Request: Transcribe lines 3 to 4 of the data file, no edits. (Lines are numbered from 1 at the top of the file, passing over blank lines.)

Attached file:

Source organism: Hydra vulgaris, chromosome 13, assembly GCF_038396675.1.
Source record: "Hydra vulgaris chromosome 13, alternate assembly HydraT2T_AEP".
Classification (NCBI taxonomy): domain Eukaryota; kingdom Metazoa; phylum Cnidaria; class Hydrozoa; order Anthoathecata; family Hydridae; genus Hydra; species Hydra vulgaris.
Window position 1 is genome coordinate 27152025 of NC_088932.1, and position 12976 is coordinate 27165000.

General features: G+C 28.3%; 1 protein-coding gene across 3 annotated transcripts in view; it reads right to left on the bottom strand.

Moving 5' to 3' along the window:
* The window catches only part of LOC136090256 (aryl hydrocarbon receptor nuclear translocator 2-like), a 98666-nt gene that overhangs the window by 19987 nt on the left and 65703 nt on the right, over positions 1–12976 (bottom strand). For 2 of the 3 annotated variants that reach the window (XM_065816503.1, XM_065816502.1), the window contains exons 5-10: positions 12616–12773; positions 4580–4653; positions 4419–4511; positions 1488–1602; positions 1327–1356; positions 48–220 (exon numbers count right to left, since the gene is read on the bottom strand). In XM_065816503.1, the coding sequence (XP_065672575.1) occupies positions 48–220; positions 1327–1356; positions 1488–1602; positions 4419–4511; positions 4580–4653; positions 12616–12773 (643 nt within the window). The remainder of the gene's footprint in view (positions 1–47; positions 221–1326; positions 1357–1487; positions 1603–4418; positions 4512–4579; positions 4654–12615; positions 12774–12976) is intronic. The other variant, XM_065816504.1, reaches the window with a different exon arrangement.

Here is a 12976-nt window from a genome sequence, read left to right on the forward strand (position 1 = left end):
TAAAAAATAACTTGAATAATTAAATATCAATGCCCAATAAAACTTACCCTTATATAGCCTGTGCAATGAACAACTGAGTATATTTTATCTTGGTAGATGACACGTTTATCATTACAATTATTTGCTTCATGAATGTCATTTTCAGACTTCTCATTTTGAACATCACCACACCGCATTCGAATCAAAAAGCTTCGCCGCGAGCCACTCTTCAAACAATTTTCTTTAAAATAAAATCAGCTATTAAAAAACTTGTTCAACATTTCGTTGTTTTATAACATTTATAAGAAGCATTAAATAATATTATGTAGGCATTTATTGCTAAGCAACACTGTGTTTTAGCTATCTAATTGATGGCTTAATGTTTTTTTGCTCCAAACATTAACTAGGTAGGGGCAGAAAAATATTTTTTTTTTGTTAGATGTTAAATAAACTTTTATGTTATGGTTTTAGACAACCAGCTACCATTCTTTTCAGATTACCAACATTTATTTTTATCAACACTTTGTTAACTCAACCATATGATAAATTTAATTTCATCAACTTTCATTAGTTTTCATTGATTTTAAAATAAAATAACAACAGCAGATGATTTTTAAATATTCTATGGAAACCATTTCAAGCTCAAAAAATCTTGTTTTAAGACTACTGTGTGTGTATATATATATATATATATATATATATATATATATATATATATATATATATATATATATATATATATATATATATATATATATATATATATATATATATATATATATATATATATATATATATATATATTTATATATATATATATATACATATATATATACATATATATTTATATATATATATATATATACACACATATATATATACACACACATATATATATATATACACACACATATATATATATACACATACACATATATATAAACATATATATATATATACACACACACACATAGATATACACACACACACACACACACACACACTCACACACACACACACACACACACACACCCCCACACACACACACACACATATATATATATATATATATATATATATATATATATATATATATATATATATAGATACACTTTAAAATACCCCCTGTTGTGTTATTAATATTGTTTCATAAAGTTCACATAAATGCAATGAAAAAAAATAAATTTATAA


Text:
Classification (NCBI taxonomy): domain Eukaryota; kingdom Metazoa; phylum Cnidaria; class Hydrozoa; order Anthoathecata; family Hydridae; genus Hydra; species Hydra vulgaris.
Window position 1 is genome coordinate 27152025 of NC_088932.1, and position 12976 is coordinate 27165000.